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180
[1524-
Balthasar Hübmaier

the Church was sufficient for the master, but the disciple was led by study of the Bible to the rejection of dogma and Fathers, and indeed to an entirely different estimation of the Scriptures themselves. As a Catholic he had always, in a vague and careless and ignorant way, regarded these as the foundation of the faith, but his personal acquaintance with them gave him a new apprehension alike of their spiritual value and of their religious authority. Thenceforth, the rejection of all human authority in religion, and of every usage of human origin as well, and the substitution therefor of the faith and order of the Scriptures, seemed to him the only possible and defensible course for Christian men to take.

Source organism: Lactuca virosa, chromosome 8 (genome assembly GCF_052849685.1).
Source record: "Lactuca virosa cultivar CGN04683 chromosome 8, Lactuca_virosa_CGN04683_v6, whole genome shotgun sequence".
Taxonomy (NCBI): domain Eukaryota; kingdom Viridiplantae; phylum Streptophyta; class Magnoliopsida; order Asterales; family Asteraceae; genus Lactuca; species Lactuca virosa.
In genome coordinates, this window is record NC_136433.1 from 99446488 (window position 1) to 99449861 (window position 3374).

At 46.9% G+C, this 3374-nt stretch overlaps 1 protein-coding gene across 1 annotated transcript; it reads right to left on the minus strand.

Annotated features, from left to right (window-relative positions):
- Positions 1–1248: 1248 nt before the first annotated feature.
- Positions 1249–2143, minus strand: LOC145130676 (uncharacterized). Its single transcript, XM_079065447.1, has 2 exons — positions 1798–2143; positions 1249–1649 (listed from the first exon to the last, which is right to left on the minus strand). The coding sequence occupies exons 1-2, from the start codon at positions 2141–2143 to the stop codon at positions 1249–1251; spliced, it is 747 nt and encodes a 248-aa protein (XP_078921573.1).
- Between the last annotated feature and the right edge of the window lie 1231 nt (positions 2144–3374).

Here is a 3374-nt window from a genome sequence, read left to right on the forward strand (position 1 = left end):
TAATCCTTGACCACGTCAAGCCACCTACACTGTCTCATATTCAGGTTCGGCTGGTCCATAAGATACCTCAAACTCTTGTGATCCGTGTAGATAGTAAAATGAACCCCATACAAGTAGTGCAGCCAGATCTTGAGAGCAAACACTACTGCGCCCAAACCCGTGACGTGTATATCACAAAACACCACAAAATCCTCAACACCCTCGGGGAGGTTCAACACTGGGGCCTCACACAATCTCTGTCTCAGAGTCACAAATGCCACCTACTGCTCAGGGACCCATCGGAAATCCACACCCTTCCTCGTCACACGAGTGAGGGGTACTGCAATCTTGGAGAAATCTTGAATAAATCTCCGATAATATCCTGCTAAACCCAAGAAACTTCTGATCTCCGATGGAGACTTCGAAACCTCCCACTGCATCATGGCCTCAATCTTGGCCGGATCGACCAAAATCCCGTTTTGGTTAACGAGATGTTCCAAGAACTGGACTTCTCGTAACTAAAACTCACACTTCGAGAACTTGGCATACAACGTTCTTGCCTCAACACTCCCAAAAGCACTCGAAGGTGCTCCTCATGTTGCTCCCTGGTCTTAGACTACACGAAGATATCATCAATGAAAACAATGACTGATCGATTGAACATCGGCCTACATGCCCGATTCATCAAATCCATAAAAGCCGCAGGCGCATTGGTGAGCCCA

"We should inquire of the Scriptures," he says in one of his Dialogues,[1] "and not of the Church, for God will have from us only his law, his will, not our wrong heads or what seems good to us. God is more concerned with obedience to his will than with all our offerings and self-invented church usages. … Thou knowest, Zwingli, that the Holy Scripture is such a complete, compacted, true, infallible, eternally immortal speech, that the least letter or tittle of it cannot pass away."

  1. A Conversation of Balthasar Hübmaier, Op. 10.